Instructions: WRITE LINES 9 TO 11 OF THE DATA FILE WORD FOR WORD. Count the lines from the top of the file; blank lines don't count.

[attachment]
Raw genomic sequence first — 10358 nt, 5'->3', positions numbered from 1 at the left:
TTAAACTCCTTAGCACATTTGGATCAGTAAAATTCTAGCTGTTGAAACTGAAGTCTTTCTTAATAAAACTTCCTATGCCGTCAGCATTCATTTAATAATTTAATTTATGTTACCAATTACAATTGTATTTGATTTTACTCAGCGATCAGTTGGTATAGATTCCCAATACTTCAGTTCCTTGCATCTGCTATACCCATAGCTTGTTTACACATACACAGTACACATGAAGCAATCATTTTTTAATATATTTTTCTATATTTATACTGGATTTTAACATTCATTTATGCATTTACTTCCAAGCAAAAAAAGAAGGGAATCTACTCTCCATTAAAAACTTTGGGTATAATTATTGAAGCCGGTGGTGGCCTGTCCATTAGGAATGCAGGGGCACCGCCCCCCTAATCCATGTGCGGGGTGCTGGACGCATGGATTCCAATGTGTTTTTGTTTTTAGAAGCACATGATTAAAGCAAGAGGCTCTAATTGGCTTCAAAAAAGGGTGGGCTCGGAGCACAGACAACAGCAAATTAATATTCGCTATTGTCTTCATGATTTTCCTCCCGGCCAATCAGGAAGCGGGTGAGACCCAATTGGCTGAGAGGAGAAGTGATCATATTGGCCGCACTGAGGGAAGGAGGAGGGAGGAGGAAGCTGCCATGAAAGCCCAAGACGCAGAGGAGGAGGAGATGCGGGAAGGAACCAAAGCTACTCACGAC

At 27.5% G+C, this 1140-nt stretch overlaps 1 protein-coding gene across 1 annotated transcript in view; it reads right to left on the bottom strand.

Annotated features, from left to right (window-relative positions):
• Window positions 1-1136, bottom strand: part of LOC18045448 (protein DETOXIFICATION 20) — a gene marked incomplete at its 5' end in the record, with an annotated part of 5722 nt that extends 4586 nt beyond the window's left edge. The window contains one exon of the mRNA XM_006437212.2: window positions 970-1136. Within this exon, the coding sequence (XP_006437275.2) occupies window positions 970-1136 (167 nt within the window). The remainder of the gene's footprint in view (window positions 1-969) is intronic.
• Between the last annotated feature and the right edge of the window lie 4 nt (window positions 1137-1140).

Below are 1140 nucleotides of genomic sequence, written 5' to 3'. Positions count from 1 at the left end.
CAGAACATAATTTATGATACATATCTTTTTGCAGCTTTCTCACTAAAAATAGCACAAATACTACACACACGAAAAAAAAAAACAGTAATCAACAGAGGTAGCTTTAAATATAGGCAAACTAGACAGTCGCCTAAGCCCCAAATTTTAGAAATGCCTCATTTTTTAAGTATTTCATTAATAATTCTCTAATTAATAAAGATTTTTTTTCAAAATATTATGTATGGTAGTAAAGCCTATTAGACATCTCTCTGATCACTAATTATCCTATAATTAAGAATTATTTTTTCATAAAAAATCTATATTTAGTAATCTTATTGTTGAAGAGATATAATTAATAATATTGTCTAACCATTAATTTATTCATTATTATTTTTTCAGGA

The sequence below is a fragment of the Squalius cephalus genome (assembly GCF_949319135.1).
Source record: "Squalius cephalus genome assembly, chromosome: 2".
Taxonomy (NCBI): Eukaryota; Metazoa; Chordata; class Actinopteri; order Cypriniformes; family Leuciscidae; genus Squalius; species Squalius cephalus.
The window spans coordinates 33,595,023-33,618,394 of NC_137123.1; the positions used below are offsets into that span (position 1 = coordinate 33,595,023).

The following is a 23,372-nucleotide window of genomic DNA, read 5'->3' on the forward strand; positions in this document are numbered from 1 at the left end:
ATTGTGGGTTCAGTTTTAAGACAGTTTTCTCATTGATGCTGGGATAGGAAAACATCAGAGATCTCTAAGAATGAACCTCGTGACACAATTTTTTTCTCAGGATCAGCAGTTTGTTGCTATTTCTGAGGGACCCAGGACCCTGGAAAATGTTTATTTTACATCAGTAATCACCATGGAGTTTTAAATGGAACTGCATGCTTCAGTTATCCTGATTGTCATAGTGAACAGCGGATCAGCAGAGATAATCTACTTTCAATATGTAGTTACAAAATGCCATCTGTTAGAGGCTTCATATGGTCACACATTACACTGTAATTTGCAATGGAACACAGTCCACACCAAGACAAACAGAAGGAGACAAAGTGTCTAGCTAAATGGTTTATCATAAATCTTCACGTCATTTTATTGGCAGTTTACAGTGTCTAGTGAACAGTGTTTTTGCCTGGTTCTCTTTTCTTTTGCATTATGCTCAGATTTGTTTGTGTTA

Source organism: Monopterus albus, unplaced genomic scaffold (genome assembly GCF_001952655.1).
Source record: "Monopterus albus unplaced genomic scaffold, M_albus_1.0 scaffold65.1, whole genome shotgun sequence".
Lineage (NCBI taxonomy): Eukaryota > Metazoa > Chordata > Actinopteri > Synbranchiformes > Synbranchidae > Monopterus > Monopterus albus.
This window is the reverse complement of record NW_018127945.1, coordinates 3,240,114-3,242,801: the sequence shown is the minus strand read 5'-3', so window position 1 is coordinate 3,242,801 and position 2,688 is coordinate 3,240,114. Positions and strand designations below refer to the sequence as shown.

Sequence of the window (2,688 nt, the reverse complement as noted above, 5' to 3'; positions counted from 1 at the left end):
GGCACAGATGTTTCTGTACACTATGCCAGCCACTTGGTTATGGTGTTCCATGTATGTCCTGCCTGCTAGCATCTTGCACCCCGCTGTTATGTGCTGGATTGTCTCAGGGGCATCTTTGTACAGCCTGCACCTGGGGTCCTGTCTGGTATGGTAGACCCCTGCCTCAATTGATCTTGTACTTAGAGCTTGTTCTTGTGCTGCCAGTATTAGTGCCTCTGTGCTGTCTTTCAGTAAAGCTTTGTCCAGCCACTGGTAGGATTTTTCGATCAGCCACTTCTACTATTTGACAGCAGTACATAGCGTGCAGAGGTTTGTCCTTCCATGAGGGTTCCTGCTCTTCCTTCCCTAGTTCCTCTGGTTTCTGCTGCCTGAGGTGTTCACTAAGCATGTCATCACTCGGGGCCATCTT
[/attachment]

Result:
The sequence below is a fragment of the Squalius cephalus genome (assembly GCF_949319135.1).
Source record: "Squalius cephalus genome assembly, chromosome: 2".
Taxonomy (NCBI): Eukaryota; Metazoa; Chordata; class Actinopteri; order Cypriniformes; family Leuciscidae; genus Squalius; species Squalius cephalus.